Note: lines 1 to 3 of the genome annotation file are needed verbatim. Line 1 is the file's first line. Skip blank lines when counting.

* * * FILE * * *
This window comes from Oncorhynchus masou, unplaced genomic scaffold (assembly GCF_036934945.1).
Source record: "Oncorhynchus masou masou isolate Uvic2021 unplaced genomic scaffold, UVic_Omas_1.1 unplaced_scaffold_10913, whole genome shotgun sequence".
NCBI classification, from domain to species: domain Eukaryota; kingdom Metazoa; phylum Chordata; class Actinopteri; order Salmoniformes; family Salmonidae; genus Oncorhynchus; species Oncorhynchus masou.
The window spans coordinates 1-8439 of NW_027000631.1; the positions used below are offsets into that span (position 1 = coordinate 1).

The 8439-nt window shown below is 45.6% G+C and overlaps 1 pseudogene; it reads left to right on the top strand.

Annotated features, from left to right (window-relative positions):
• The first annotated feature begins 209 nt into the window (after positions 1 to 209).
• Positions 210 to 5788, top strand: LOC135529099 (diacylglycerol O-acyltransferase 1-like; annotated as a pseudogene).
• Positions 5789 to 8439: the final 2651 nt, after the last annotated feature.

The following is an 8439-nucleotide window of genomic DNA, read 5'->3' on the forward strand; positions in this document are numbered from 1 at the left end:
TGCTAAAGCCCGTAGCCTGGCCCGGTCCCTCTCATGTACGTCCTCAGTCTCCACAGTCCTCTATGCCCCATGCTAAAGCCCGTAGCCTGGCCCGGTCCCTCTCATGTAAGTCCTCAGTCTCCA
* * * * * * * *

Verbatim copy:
This window comes from Oncorhynchus masou, unplaced genomic scaffold (assembly GCF_036934945.1).
Source record: "Oncorhynchus masou masou isolate Uvic2021 unplaced genomic scaffold, UVic_Omas_1.1 unplaced_scaffold_10913, whole genome shotgun sequence".
NCBI classification, from domain to species: domain Eukaryota; kingdom Metazoa; phylum Chordata; class Actinopteri; order Salmoniformes; family Salmonidae; genus Oncorhynchus; species Oncorhynchus masou.